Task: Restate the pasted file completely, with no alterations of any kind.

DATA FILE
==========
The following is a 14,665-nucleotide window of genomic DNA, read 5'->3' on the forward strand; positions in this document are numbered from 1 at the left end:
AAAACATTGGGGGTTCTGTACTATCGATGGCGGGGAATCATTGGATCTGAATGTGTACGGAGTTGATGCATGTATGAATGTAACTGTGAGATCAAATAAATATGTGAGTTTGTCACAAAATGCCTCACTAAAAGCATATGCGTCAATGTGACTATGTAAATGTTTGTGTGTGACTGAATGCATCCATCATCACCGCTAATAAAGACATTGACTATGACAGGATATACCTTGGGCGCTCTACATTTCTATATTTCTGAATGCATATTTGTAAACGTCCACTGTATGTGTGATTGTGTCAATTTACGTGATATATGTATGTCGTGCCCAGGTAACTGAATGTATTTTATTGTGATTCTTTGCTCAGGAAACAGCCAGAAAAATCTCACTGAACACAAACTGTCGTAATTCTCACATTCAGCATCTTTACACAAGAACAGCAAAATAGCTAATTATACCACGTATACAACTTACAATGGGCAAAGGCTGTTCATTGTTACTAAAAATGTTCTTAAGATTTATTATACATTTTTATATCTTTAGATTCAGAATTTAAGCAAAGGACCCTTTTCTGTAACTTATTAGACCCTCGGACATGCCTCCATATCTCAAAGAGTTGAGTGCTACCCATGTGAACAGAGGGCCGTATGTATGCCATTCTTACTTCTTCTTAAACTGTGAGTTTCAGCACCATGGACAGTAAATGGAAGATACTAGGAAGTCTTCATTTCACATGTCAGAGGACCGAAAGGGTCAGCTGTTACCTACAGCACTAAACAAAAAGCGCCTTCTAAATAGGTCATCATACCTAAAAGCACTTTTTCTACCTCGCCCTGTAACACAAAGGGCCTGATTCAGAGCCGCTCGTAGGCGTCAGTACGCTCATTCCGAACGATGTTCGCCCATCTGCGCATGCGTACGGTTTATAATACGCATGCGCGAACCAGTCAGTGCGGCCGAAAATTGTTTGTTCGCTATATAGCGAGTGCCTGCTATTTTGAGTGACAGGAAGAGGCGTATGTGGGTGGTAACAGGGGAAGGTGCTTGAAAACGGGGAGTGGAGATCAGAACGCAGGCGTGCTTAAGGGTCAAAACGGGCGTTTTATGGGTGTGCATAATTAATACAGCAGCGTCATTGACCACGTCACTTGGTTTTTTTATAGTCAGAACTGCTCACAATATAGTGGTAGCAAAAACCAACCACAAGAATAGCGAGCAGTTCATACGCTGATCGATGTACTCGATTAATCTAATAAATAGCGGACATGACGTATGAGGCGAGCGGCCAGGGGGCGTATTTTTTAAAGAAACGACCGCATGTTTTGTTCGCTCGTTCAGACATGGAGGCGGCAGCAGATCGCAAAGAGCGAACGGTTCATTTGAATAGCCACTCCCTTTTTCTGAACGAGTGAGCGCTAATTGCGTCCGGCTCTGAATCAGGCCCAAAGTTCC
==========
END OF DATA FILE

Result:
The following is a 14,665-nucleotide window of genomic DNA, read 5'->3' on the forward strand; positions in this document are numbered from 1 at the left end:
AAAACATTGGGGGTTCTGTACTATCGATGGCGGGGAATCATTGGATCTGAATGTGTACGGAGTTGATGCATGTATGAATGTAACTGTGAGATCAAATAAATATGTGAGTTTGTCACAAAATGCCTCACTAAAAGCATATGCGTCAATGTGACTATGTAAATGTTTGTGTGTGACTGAATGCATCCATCATCACCGCTAATAAAGACATTGACTATGACAGGATATACCTTGGGCGCTCTACATTTCTATATTTCTGAATGCATATTTGTAAACGTCCACTGTATGTGTGATTGTGTCAATTTACGTGATATATGTATGTCGTGCCCAGGTAACTGAATGTATTTTATTGTGATTCTTTGCTCAGGAAACAGCCAGAAAAATCTCACTGAACACAAACTGTCGTAATTCTCACATTCAGCATCTTTACACAAGAACAGCAAAATAGCTAATTATACCACGTATACAACTTACAATGGGCAAAGGCTGTTCATTGTTACTAAAAATGTTCTTAAGATTTATTATACATTTTTATATCTTTAGATTCAGAATTTAAGCAAAGGACCCTTTTCTGTAACTTATTAGACCCTCGGACATGCCTCCATATCTCAAAGAGTTGAGTGCTACCCATGTGAACAGAGGGCCGTATGTATGCCATTCTTACTTCTTCTTAAACTGTGAGTTTCAGCACCATGGACAGTAAATGGAAGATACTAGGAAGTCTTCATTTCACATGTCAGAGGACCGAAAGGGTCAGCTGTTACCTACAGCACTAAACAAAAAGCGCCTTCTAAATAGGTCATCATACCTAAAAGCACTTTTTCTACCTCGCCCTGTAACACAAAGGGCCTGATTCAGAGCCGCTCGTAGGCGTCAGTACGCTCATTCCGAACGATGTTCGCCCATCTGCGCATGCGTACGGTTTATAATACGCATGCGCGAACCAGTCAGTGCGGCCGAAAATTGTTTGTTCGCTATATAGCGAGTGCCTGCTATTTTGAGTGACAGGAAGAGGCGTATGTGGGTGGTAACAGGGGAAGGTGCTTGAAAACGGGGAGTGGAGATCAGAACGCAGGCGTGCTTAAGGGTCAAAACGGGCGTTTTATGGGTGTGCATAATTAATACAGCAGCGTCATTGACCACGTCACTTGGTTTTTTTATAGTCAGAACTGCTCACAATATAGTGGTAGCAAAAACCAACCACAAGAATAGCGAGCAGTTCATACGCTGATCGATGTACTCGATTAATCTAATAAATAGCGGACATGACGTATGAGGCGAGCGGCCAGGGGGCGTATTTTTTAAAGAAACGACCGCATGTTTTGTTCGCTCGTTCAGACATGGAGGCGGCAGCAGATCGCAAAGAGCGAACGGTTCATTTGAATAGCCACTCCCTTTTTCTGAACGAGTGAGCGCTAATTGCGTCCGGCTCTGAATCAGGCCCAAAGTTCC